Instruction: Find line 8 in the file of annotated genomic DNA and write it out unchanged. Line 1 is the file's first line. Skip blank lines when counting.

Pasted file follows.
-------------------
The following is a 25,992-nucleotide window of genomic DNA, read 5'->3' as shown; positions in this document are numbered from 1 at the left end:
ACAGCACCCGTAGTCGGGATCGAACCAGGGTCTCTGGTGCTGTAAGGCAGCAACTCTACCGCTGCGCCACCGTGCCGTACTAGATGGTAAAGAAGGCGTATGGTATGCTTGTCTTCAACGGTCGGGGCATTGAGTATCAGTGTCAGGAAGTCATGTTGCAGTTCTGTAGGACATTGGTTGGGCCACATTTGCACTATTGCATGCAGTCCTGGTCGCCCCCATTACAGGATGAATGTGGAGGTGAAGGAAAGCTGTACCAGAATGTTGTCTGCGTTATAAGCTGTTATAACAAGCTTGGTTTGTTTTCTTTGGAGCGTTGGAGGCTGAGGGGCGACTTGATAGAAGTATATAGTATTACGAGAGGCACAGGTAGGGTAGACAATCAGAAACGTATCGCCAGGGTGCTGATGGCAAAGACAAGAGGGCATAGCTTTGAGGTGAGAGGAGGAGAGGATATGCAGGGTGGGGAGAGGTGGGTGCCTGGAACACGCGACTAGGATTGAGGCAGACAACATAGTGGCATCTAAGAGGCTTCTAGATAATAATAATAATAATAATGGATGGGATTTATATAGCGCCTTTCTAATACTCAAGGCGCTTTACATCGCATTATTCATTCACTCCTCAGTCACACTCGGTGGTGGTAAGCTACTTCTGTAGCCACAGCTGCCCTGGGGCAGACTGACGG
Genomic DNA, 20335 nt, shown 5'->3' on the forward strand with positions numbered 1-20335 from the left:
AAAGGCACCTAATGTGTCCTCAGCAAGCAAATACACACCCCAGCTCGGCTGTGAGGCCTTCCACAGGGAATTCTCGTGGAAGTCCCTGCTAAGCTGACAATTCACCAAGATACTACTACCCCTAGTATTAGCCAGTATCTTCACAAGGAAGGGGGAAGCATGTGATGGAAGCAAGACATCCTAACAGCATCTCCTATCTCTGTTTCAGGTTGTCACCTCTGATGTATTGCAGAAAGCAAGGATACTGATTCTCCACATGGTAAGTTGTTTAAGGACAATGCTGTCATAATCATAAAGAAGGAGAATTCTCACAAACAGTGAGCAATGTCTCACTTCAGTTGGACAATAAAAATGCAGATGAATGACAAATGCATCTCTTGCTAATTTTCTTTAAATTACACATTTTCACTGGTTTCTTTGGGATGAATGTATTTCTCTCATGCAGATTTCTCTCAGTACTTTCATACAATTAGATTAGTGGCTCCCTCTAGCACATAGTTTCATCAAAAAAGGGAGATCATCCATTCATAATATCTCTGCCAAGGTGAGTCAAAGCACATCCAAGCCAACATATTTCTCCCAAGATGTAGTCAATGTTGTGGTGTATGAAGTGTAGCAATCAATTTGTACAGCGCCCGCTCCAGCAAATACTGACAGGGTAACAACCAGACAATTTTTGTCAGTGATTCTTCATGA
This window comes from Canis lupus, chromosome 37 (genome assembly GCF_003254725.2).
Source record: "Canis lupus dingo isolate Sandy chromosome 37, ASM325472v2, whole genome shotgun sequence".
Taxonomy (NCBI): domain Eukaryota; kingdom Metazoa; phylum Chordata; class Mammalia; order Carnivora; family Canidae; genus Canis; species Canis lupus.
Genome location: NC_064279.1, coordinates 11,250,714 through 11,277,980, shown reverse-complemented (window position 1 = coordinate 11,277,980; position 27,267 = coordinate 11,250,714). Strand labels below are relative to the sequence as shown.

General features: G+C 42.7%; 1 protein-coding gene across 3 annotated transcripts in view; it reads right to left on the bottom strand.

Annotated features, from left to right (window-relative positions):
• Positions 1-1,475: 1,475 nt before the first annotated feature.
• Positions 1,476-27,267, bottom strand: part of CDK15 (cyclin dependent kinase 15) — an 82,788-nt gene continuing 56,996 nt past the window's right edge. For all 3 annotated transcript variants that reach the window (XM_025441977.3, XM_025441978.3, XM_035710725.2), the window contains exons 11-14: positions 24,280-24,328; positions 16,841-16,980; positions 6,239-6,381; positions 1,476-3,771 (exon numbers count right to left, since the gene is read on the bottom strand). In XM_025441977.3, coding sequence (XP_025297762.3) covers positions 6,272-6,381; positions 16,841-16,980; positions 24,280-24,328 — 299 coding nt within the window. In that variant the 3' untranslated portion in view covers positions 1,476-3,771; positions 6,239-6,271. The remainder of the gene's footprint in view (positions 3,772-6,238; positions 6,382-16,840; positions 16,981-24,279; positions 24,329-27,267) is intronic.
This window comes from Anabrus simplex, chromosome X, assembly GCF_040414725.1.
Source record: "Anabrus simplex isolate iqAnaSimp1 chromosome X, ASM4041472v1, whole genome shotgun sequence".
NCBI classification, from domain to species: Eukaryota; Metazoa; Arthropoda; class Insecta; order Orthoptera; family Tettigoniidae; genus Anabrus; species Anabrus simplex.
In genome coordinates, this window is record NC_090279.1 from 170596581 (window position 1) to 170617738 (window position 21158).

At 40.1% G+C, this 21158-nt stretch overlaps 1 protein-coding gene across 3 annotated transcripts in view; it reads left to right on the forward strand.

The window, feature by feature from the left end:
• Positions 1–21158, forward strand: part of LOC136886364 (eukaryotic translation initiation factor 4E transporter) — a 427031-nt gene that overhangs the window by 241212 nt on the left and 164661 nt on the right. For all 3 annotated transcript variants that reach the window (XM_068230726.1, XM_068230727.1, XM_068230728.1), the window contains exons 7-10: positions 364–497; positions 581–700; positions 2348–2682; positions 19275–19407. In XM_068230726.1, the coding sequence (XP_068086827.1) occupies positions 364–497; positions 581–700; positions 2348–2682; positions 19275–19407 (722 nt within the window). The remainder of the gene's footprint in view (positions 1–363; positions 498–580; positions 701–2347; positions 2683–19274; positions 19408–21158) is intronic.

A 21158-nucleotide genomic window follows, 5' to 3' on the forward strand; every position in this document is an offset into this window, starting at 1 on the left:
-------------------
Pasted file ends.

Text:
Genome location: NC_064279.1, coordinates 11,250,714 through 11,277,980, shown reverse-complemented (window position 1 = coordinate 11,277,980; position 27,267 = coordinate 11,250,714). Strand labels below are relative to the sequence as shown.